### Flying objects and mathematical models

The weather permitted a laboratory fourteen in which I have the students explore for mathematical models underneath airborne objects. This term I included a princess ball in the mix, flying disks, flying rings, and an aerobie. I had the students report data back to the board and tasked the class with a four table, four graph report using the multigraph rubric available to me in Schoology.

Laboratory fourteen data post-lab. Each pair only worked with a single object. The pooling of results is reminiscent of laboratory six and is being considered as a reworking for laboratory five on friction.

Equipment included GPS units to measure distance, a radar gun to obtain launch speeds. All throws were to be horizontal.

Laboratory fifteen again explored site swap notation. This term I opted to use what I think of as the alternate introduction to the laboratory. Being summer term I had just shown Morgan Freeman's "What are we really made of?" I used this as a jumping off point to put up a diagram using alpha, beta, and three electrons.

This term only one student nodded when asked if they understood. Still, one student reacted positively, when what I had put on the board was effectively nonsense.

I then noted for the benefit of the pre-teacher prep majors that students will say they understand when they do not, when they could not. I went on to demonstrate the actual system, generating a new site swap 3 diagram and explaining the meaning of each part physically using three balls.

I went on to demonstrate and show a 51, and finally ran a 342 site swap both on the board and with the balls. Now more students claimed to understand the notation. I cautioned them that I was still no more certain of comprehension than before. I suggested that they try to perform a 3 and, if they could master that, then to try a 51 and a 342.

I also lobbied for not teaching mathematics as an abstract system devoid of physicality. Just as the alpha-beta diagram was meaningless and confusing, so is the abstract approach of the typical math class. Yes, of course there are "real world word problems" but those are after the fact.

I advocate the approach I take in physical science: start with a system. Measure, analyze, and then repeat with a new system. The mathematics should always have a meaning. Sure, physics may be equally inapplicable to the future for many students, but at least they will know where that math arises and what it is used for.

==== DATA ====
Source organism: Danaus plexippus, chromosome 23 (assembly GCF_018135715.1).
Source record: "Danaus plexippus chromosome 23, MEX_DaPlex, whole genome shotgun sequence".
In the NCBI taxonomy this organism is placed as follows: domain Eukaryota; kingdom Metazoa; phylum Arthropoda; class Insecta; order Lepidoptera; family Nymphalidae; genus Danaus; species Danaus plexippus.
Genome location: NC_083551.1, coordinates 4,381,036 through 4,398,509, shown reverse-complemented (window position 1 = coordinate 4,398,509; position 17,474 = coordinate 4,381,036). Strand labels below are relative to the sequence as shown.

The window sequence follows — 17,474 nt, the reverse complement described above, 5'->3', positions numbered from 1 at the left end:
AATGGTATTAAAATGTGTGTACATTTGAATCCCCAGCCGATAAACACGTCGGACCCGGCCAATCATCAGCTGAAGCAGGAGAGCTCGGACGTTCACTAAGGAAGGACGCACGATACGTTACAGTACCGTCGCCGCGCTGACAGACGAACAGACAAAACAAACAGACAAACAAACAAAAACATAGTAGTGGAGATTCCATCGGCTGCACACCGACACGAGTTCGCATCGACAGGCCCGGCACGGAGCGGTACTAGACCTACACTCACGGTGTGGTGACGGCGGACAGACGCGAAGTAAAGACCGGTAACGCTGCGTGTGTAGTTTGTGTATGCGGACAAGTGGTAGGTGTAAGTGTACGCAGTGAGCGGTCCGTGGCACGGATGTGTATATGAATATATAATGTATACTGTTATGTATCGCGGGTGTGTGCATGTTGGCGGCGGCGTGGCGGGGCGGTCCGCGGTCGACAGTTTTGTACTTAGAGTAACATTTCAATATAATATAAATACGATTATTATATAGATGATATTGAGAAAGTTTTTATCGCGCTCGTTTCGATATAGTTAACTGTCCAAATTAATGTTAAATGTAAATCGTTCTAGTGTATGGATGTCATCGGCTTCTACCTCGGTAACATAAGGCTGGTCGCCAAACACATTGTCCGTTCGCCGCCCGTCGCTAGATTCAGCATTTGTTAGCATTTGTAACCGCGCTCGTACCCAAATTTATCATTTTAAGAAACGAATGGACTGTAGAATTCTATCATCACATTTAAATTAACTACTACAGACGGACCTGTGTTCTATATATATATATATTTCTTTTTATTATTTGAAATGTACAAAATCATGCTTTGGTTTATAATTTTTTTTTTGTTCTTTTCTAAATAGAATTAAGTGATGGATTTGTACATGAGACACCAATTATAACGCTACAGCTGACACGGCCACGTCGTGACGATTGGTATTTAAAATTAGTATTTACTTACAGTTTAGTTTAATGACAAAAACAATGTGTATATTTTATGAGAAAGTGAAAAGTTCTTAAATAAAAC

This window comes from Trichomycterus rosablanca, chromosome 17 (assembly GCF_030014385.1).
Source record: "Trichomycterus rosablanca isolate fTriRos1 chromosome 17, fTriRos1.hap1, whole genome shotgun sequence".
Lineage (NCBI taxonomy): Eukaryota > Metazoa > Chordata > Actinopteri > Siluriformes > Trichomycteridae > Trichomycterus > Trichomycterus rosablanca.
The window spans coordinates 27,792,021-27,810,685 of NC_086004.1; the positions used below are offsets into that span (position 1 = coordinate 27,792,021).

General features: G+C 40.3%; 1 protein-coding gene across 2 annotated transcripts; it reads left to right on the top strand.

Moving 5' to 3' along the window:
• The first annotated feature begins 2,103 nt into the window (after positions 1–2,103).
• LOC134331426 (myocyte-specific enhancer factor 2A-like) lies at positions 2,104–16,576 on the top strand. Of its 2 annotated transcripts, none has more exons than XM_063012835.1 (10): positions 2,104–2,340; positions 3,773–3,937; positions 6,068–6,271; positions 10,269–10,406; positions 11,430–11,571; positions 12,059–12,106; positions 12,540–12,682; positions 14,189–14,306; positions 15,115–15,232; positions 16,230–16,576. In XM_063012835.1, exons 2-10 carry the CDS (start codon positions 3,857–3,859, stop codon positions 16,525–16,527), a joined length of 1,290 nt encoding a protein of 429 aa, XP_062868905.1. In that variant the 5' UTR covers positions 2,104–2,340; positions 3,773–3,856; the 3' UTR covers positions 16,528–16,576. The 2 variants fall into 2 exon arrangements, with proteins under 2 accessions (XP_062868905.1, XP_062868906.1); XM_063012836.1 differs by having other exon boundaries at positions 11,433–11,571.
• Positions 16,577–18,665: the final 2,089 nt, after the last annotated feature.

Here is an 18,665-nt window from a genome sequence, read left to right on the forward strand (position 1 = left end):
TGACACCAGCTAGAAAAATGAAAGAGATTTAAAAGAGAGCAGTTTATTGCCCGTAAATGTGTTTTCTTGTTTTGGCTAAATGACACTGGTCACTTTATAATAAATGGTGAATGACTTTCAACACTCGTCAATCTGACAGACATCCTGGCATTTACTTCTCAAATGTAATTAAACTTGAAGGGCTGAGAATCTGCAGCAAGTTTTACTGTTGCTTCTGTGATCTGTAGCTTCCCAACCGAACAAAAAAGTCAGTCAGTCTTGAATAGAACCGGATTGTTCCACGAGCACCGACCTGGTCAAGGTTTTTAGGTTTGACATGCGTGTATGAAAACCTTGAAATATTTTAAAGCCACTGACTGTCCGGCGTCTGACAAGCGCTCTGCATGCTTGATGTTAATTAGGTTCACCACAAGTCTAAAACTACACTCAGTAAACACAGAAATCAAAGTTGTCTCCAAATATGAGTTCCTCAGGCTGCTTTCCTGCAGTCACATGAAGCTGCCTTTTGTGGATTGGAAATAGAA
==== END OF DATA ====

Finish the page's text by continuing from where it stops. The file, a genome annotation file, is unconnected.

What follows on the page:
Laboratory fourteen data post-lab. Each pair only worked with a single object. The pooling of results is reminiscent of laboratory six and is being considered as a reworking for laboratory five on friction.

Equipment included GPS units to measure distance, a radar gun to obtain launch speeds. All throws were to be horizontal.

Preliminary results do not argue for any strongly nonlinear model. Thus one is left using a linear model for the four types of objects. The slopes appear to well reflect the expected distance performance for the objects. The Aerobie has a unique air foil to deliver maximum distance, rings outperform disks aerodynamically, and balls do not fly in the airfoil sense of the word. And the slopes stacked up just this way.

Mayleen Samuel

Laboratory fifteen again explored site swap notation. This term I opted to use what I think of as the alternate introduction to the laboratory. Being summer term I had just shown Morgan Freeman's "What are we really made of?" I used this as a jumping off point to put up a diagram using alpha, beta, and three electrons.

Neikaman

This term only one student nodded when asked if they understood. Still, one student reacted positively, when what I had put on the board was effectively nonsense.

Neikaman would demonstrate a 342 site swap

I then noted for the benefit of the pre-teacher prep majors that students will say they understand when they do not, when they could not. I went on to demonstrate the actual system, generating a new site swap 3 diagram and explaining the meaning of each part physically using three balls.

I went on to demonstrate and show a 51, and finally ran a 342 site swap both on the board and with the balls. Now more students claimed to understand the notation. I cautioned them that I was still no more certain of comprehension than before. I suggested that they try to perform a 3 and, if they could master that, then to try a 51 and a 342.

Sucy-ann Liwy showing a 3 site swap

I also lobbied for not teaching mathematics as an abstract system devoid of physicality. Just as the alpha-beta diagram was meaningless and confusing, so is the abstract approach of the typical math class. Yes, of course there are "real world word problems" but those are after the fact.

Gino Retogluwe working on a 3.

I advocate the approach I take in physical science: start with a system. Measure, analyze, and then repeat with a new system. The mathematics should always have a meaning. Sure, physics may be equally inapplicable to the future for many students, but at least they will know where that math arises and what it is used for.

Joemar Wasan flashes a 3

Mayleen would master 3, show a 51, and perform a 342 swap

Marsha Solomon working on a 3

Neika working on 51

Mayleen showing good control

Shirely-Ann Rudolph

Marsha.

Neika

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